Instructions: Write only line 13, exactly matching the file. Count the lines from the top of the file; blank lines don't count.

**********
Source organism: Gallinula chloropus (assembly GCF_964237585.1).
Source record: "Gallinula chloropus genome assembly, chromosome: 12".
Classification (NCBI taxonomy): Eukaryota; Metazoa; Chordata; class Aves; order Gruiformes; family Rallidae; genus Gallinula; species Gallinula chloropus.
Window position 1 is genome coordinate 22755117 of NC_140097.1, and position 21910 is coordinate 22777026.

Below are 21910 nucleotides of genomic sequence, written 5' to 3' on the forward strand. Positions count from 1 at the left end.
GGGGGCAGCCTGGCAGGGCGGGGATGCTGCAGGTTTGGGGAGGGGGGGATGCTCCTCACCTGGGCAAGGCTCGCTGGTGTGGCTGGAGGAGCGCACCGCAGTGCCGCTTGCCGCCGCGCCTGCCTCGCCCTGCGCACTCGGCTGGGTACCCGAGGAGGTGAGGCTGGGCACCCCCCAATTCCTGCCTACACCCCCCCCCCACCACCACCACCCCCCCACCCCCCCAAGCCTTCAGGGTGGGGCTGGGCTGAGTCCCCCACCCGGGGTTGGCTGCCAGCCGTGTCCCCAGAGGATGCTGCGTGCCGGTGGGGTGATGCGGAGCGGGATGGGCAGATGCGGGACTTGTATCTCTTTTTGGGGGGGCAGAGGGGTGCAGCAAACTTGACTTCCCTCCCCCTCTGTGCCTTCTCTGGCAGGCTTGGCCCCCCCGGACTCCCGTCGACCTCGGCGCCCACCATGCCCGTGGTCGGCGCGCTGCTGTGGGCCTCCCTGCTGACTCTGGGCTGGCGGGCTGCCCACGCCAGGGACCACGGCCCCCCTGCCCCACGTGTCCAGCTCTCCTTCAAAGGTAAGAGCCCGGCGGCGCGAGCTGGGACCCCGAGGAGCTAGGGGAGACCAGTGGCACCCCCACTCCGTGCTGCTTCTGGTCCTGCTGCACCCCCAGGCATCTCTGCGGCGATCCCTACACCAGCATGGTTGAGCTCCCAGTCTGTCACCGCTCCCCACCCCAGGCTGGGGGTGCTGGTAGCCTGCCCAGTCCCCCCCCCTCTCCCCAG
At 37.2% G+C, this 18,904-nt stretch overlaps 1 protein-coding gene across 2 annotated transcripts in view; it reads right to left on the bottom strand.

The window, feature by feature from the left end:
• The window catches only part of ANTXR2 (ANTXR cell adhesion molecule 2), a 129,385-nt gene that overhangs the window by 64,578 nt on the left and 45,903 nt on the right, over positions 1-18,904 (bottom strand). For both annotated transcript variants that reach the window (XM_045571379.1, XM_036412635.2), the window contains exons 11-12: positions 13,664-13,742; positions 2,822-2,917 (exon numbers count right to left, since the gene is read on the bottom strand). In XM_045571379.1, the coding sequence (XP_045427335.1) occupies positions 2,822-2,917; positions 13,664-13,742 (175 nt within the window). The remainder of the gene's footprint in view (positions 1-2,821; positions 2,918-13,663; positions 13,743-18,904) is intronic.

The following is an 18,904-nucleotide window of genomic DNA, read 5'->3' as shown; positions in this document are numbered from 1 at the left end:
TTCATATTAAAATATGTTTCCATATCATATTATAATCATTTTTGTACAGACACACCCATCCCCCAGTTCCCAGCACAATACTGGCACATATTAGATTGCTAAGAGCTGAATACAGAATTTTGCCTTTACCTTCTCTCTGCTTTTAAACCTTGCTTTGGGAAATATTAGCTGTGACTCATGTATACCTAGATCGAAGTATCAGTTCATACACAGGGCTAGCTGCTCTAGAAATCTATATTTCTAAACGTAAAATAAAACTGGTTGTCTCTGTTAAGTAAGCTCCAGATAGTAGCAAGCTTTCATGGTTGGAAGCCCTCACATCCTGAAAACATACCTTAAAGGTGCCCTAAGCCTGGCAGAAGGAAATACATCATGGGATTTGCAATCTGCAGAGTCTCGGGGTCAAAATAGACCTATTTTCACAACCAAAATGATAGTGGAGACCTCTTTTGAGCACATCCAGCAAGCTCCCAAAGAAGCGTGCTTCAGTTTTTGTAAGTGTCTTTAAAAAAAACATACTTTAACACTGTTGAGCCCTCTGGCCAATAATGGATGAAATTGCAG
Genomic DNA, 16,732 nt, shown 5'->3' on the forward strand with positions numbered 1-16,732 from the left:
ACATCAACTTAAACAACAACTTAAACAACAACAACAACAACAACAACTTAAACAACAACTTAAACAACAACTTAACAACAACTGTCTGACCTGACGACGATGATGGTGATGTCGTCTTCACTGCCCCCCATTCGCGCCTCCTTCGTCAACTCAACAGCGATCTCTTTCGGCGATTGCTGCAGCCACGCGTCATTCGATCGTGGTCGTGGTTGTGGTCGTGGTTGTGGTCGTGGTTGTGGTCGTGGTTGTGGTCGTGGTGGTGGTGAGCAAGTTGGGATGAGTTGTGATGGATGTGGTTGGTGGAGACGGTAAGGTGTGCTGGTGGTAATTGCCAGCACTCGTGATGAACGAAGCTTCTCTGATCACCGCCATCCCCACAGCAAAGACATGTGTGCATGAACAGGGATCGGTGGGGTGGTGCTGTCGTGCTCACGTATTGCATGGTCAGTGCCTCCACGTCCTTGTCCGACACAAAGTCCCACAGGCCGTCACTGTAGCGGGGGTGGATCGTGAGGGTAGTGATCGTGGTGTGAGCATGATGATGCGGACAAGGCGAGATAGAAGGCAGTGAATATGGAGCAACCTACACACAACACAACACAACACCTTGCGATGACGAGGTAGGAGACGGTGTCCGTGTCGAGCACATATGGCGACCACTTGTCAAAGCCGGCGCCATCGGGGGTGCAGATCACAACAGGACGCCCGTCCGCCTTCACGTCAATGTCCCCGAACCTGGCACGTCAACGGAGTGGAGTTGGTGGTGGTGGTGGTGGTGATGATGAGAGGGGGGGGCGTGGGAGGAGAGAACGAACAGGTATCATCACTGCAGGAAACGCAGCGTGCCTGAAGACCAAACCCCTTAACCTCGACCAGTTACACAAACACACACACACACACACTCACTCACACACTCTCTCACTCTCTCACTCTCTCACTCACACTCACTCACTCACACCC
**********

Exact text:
ACATCAACTTAAACAACAACTTAAACAACAACAACAACAACAACAACTTAAACAACAACTTAAACAACAACTTAACAACAACTGTCTGACCTGACGACGATGATGGTGATGTCGTCTTCACTGCCCCCCATTCGCGCCTCCTTCGTCAACTCAACAGCGATCTCTTTCGGCGATTGCTGCAGCCACGCGTCATTCGATCGTGGTCGTGGTTGTGGTCGTGGTTGTGGTCGTGGTTGTGGTCGTGGTTGTGGTCGTGGTGGTGGTGAGCAAGTTGGGATGAGTTGTGATGGATGTGGTTGGTGGAGACGGTAAGGTGTGCTGGTGGTAATTGCCAGCACTCGTGATGAACGAAGCTTCTCTGATCACCGCCATCCCCACAGCAAAGACATGTGTGCATGAACAGGGATCGGTGGGGTGGTGCTGTCGTGCTCACGTATTGCATGGTCAGTGCCTCCACGTCCTTGTCCGACACAAAGTCCCACAGGCCGTCACTGTAGCGGGGGTGGATCGTGAGGGTAGTGATCGTGGTGTGAGCATGATGATGCGGACAAGGCGAGATAGAAGGCAGTGAATATGGAGCAACCTACACACAACACAACACAACACCTTGCGATGACGAGGTAGGAGACGGTGTCCGTGTCGAGCACATATGGCGACCACTTGTCAAAGCCGGCGCCATCGGGGGTGCAGATCACAACAGGACGCCCGTCCGCCTTCACGTCAATGTCCCCGAACCTGGCACGTCAACGGAGTGGAGTTGGTGGTGGTGGTGGTGGTGATGATGAGAGGGGGGGGCGTGGGAGGAGAGAACGAACAGGTATCATCACTGCAGGAAACGCAGCGTGCCTGAAGACCAAACCCCTTAACCTCGACCAGTTACACAAACACACACACACACACACTCACTCACACACTCTCTCACTCTCTCACTCTCTCACTCACACTCACTCACTCACACCC